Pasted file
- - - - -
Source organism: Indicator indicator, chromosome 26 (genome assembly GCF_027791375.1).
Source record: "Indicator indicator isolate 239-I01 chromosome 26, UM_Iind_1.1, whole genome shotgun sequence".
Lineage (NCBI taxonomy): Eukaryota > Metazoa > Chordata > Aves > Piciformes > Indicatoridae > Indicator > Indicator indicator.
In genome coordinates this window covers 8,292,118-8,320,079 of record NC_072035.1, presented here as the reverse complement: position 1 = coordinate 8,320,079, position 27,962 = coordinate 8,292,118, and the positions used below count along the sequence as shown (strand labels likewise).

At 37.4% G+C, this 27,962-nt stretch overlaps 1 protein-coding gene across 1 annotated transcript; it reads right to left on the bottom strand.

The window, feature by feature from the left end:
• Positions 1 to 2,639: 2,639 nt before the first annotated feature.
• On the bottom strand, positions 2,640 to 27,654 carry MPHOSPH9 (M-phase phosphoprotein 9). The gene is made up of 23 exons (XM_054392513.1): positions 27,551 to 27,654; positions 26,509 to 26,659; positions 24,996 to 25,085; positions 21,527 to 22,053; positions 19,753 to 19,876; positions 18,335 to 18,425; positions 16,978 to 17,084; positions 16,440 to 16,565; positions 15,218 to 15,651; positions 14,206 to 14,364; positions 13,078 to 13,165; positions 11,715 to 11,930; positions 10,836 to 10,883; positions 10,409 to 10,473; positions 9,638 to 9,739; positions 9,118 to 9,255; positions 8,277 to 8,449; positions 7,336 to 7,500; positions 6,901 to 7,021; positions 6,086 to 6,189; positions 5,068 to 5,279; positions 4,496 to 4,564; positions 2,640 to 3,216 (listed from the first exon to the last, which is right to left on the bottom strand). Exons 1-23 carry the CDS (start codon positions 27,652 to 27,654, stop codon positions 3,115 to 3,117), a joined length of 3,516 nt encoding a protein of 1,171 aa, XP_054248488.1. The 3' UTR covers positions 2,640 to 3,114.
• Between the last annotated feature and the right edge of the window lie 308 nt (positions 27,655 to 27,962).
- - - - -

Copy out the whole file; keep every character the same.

Source organism: Indicator indicator, chromosome 26 (genome assembly GCF_027791375.1).
Source record: "Indicator indicator isolate 239-I01 chromosome 26, UM_Iind_1.1, whole genome shotgun sequence".
Lineage (NCBI taxonomy): Eukaryota > Metazoa > Chordata > Aves > Piciformes > Indicatoridae > Indicator > Indicator indicator.
In genome coordinates this window covers 8,292,118-8,320,079 of record NC_072035.1, presented here as the reverse complement: position 1 = coordinate 8,320,079, position 27,962 = coordinate 8,292,118, and the positions used below count along the sequence as shown (strand labels likewise).

At 37.4% G+C, this 27,962-nt stretch overlaps 1 protein-coding gene across 1 annotated transcript; it reads right to left on the bottom strand.

The window, feature by feature from the left end:
• Positions 1 to 2,639: 2,639 nt before the first annotated feature.
• On the bottom strand, positions 2,640 to 27,654 carry MPHOSPH9 (M-phase phosphoprotein 9). The gene is made up of 23 exons (XM_054392513.1): positions 27,551 to 27,654; positions 26,509 to 26,659; positions 24,996 to 25,085; positions 21,527 to 22,053; positions 19,753 to 19,876; positions 18,335 to 18,425; positions 16,978 to 17,084; positions 16,440 to 16,565; positions 15,218 to 15,651; positions 14,206 to 14,364; positions 13,078 to 13,165; positions 11,715 to 11,930; positions 10,836 to 10,883; positions 10,409 to 10,473; positions 9,638 to 9,739; positions 9,118 to 9,255; positions 8,277 to 8,449; positions 7,336 to 7,500; positions 6,901 to 7,021; positions 6,086 to 6,189; positions 5,068 to 5,279; positions 4,496 to 4,564; positions 2,640 to 3,216 (listed from the first exon to the last, which is right to left on the bottom strand). Exons 1-23 carry the CDS (start codon positions 27,652 to 27,654, stop codon positions 3,115 to 3,117), a joined length of 3,516 nt encoding a protein of 1,171 aa, XP_054248488.1. The 3' UTR covers positions 2,640 to 3,114.
• Between the last annotated feature and the right edge of the window lie 308 nt (positions 27,655 to 27,962).